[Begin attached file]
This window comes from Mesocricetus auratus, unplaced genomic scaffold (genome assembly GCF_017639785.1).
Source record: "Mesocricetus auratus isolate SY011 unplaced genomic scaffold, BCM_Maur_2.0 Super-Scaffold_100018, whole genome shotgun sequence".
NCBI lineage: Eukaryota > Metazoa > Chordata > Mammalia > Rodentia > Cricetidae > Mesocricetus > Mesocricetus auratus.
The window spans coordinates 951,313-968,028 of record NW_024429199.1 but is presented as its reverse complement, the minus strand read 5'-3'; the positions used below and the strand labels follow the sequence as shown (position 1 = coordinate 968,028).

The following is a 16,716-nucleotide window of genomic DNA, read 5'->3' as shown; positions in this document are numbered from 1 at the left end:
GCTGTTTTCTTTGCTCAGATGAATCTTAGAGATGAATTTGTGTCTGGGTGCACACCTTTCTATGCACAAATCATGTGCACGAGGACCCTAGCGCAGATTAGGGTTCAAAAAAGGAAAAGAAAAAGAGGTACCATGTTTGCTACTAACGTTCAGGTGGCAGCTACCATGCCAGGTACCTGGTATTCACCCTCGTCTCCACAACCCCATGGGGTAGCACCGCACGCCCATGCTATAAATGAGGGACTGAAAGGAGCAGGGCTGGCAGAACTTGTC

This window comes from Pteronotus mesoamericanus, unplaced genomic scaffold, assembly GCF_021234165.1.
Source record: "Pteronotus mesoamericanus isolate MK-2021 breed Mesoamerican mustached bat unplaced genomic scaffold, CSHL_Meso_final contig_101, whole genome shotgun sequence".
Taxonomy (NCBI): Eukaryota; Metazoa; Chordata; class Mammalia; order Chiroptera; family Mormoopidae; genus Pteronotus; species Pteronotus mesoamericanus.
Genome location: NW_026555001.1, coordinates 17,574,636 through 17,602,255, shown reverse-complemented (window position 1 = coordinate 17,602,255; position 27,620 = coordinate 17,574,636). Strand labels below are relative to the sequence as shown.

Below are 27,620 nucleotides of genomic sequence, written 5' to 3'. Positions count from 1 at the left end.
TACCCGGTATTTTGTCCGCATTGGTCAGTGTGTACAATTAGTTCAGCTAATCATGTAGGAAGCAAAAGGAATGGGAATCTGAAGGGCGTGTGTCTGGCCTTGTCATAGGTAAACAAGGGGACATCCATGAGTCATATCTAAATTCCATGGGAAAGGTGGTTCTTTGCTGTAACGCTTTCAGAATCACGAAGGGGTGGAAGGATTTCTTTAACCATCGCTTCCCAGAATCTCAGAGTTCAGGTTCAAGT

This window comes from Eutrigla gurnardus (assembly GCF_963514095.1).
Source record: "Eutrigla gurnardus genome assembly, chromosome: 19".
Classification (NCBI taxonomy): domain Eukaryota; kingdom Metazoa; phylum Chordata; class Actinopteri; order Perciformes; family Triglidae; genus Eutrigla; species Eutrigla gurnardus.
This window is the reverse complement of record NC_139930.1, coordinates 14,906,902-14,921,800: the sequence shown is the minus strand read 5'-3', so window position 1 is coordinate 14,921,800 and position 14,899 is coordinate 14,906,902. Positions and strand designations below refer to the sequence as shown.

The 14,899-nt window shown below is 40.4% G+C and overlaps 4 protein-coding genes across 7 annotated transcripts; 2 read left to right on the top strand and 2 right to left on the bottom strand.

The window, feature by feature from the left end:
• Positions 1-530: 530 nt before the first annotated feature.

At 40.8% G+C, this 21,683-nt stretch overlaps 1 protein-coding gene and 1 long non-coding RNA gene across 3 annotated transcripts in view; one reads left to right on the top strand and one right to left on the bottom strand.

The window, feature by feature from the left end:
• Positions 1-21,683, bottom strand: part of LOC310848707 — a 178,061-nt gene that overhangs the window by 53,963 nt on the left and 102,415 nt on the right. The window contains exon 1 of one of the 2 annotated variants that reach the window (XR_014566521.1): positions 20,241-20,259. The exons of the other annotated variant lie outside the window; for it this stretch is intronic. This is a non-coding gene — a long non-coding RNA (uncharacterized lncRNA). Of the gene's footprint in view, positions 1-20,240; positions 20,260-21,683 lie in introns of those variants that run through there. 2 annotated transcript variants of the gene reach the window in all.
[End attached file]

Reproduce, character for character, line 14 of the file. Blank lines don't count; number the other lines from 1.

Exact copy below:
Source record: "Eutrigla gurnardus genome assembly, chromosome: 19".